Modern decks are a great way to entertain, offering an outdoor gathering space for friends and family.
A deck starts with a foundation, called the footings, and ends with a series of deck boards, sometimes referred to as the decking.
Optional add-ons include a stairway, a railing, and a pergola, which is an overhanging structure that attaches to the deck for shade.
If you love entertaining during the temperate months, but your yard is not exactly ready for prime time, a deck is a fantastic alternative. These outdoor structures go pretty much anywhere, increase the square footage of your home, and even increase your property value. Incidentally, they’re also a whole heck of a lot of fun and perfect for gatherings of family and friends.
Hiring a pro to build a deck costs $4,000 to $11,000 and takes weeks to complete. Speed up the project by learning the essential anatomy of an outdoor deck. Here are 10 crucial deck parts to know before constructing a deck.
1. Decking AKA Deck Boards
This is the literal ground beneath your feet, as a deck’s boards lay on top of everything else. Contractors lay these deck boards as one of the final steps of construction. Before laying them down, decking arrives at the construction space and acclimates for a week or so before installation. Acclimation is a process by which wood beams breathe and settle to reduce the chances of cupping or buckling, particularly near the edges. When it comes to the type of decking, be sure to consider multiple options before picking deck material for your new outdoor space.
Concrete footings are the base of the deck and typically the very first step. Contractors pour concrete according to local building codes and your area’s frost depth. Footings hold up the post and post anchors. A deck’s footing is the absolute bottom layer, so they are pretty important from a structural perspective. Gravel and sand occasionally accompany the concrete to increase overall stability.
3. Posts and Post Anchors
Posts are vertical boards attached to the footings via post anchors or concrete piers. These posts hold the support beams from the ground and ensure proper airflow underneath the deck, which allows access to the under-deck area for maintenance purposes. The post essentially designates how high the deck is above the surface, so talk to your pro about deck height before getting started on construction.
Beams rest on top of the posts horizontally and serve two necessary functions. First of all, they frame out the overall size of the deck. Consider the beams akin to an outline of a college essay. Second, beams offer necessary structural support to every component that lays on top of them, including joists, deck boards, and other related parts.
5. Joists and Rim Joists
The joists come next. A deck’s joists create a framework underneath and perpendicular to the deck boards but above the beams, adding structural support and helping achieve certain aesthetic flourishes. Rim joists, as the name suggests, operate as the outer rim of this framework. These rim joists are visible from the side, so they usually feature a bit more panache than the rest of the joist boards. To that end, a ledger is the rim joist that connects to the house. Obviously, a free-standing deck makes do without one.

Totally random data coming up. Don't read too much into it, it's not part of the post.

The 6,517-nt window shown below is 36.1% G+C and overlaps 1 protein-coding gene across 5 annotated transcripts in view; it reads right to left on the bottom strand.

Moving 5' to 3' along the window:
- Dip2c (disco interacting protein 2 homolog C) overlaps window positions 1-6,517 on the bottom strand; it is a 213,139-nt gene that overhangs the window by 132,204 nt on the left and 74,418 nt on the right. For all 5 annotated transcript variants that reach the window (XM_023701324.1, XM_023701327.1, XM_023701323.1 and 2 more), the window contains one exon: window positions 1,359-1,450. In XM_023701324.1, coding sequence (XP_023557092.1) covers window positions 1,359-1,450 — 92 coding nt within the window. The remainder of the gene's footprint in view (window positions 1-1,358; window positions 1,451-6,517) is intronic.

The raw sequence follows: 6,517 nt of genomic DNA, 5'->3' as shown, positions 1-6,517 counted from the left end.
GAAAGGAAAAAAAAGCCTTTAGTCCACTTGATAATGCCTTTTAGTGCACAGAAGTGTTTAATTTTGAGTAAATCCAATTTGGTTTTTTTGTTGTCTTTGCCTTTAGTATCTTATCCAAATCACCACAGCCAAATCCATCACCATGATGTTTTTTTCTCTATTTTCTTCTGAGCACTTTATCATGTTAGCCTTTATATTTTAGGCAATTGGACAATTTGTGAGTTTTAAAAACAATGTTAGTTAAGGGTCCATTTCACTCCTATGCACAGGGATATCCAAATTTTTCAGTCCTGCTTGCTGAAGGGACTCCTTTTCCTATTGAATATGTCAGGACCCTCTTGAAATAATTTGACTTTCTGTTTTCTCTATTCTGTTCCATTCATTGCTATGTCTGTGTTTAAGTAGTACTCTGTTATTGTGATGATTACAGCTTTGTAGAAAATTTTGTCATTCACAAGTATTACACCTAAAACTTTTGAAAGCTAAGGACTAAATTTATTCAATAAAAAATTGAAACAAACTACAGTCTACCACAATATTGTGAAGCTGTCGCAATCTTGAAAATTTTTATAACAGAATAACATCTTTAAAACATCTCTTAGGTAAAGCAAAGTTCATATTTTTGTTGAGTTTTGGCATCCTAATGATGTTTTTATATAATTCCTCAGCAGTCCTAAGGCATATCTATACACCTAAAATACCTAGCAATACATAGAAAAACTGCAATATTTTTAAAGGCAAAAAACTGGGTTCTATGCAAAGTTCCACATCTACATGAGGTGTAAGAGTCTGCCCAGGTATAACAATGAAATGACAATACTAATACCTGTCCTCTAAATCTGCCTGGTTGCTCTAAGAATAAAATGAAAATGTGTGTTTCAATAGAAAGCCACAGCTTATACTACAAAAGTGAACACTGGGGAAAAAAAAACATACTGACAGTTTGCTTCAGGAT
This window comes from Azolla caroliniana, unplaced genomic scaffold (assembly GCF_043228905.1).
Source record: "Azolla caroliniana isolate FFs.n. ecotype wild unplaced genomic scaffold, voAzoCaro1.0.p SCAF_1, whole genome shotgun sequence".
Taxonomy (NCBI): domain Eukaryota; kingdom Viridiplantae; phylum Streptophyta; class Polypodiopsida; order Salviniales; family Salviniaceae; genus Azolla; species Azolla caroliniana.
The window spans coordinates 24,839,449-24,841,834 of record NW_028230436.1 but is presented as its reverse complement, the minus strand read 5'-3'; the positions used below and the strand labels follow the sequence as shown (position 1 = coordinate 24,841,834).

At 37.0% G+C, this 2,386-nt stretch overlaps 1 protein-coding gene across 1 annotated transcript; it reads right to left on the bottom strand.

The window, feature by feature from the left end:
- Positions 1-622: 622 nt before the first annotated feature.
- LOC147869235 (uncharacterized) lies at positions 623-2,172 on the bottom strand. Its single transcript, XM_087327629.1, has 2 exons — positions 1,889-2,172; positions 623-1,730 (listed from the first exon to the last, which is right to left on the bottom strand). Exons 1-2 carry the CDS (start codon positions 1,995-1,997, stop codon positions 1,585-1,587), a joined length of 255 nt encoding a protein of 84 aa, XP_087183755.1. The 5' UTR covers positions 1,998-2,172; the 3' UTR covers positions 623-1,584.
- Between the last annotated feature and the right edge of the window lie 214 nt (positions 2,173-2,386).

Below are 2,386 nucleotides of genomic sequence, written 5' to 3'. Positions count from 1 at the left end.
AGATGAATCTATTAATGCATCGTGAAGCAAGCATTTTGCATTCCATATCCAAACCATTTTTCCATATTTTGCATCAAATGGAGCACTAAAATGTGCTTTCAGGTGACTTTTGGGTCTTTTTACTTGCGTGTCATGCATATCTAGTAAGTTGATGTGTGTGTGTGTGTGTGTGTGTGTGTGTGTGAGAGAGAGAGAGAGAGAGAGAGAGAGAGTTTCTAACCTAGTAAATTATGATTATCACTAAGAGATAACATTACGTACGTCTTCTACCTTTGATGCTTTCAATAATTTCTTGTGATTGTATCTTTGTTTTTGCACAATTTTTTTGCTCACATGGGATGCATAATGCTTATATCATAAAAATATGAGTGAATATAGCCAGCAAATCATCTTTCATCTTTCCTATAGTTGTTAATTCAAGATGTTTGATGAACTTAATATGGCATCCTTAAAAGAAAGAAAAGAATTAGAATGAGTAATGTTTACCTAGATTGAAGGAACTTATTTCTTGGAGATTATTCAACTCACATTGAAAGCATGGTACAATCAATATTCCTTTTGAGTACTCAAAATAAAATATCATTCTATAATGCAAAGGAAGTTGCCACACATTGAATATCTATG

Blocking lumber pieces go between the joists to add extra stability and a place for deck-related structures, such as stairs and railways, to attach safely. These wooden pieces derive from the joist materials and install perpendicular to the joist itself. The blocks are uniform in length and on the smaller side.
Local statutes require a safety-enhancing railway structure if your deck is high enough off the ground. Even if the law does not dictate a railing, many local deck contractors push for one anyway. Why is that? Railings are highly customizable to suit the aesthetics of nearly any deck. They are also a great place for guests to congregate and serve multiple practical uses, such as giving folks a place to set a drink or tie up a dog’s leash.
8. Balusters and Balustrade
These are the two essential components of a deck railing. The balustrade—otherwise known as the top and bottom rails—frames the structure. On the other hand, the balusters are the vertically oriented posts spaced out throughout the railing. Both balustrade and balusters come in a wide variety of materials, colors, and designs.
You need some way to get up to the deck, and that’s where the stairs come in. A deck’s stairway features risers, indicating the height of each stair, a concrete foundational slab at the bottom, and tread atop each riser. If the deck’s stairway is visible from the side, contractors add a stringer, which supports the tread and increases the visual pizazz.
A deck pergola provides a unique aesthetic flourish, added stability as they attach to the rest of the home, and, most importantly, an option for shade from the sun. After all, pergolas go above the deck itself and consist of vertical pillars that support an overhead open-lattice crossbeam grid. These are optional but offer some unique advantages, such as the ability to affix lighting or a speaker system. Pergolas are also highly customizable, so ask your pro about the materials available for projects such as deck enhancement.